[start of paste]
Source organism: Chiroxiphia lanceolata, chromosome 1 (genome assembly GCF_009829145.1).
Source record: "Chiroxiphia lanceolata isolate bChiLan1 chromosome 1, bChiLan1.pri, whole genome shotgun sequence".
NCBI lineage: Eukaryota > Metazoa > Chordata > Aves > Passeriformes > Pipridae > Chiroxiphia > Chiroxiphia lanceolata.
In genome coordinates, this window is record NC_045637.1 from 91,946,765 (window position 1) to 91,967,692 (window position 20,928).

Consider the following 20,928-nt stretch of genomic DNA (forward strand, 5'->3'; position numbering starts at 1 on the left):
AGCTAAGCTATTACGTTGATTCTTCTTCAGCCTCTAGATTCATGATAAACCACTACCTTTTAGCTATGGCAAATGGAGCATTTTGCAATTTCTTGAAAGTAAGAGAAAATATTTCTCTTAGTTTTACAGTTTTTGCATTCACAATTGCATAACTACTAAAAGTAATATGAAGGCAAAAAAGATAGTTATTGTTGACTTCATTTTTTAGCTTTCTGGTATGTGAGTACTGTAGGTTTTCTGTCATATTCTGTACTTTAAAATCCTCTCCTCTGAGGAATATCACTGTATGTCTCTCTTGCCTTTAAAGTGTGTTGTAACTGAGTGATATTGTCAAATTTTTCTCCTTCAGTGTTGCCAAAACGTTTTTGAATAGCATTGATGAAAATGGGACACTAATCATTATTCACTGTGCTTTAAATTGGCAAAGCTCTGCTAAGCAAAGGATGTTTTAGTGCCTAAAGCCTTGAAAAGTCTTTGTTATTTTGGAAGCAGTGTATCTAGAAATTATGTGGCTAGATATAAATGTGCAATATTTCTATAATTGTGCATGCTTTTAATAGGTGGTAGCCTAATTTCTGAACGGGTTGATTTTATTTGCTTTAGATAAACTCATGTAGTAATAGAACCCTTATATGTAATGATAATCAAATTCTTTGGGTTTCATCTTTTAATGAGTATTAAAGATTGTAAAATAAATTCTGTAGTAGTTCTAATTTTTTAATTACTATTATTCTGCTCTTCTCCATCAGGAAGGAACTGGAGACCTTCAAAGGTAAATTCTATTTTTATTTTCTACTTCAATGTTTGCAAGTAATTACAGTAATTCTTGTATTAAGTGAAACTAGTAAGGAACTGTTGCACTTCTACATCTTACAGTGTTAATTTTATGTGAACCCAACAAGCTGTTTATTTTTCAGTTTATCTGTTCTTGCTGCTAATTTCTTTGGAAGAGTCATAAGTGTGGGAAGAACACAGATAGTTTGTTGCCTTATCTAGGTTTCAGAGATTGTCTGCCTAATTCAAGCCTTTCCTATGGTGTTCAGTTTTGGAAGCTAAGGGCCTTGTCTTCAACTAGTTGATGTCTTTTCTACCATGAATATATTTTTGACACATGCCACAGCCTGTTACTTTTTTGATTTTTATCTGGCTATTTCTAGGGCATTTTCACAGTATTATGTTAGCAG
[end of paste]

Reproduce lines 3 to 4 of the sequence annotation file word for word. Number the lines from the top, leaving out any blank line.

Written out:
NCBI lineage: Eukaryota > Metazoa > Chordata > Aves > Passeriformes > Pipridae > Chiroxiphia > Chiroxiphia lanceolata.
In genome coordinates, this window is record NC_045637.1 from 91,946,765 (window position 1) to 91,967,692 (window position 20,928).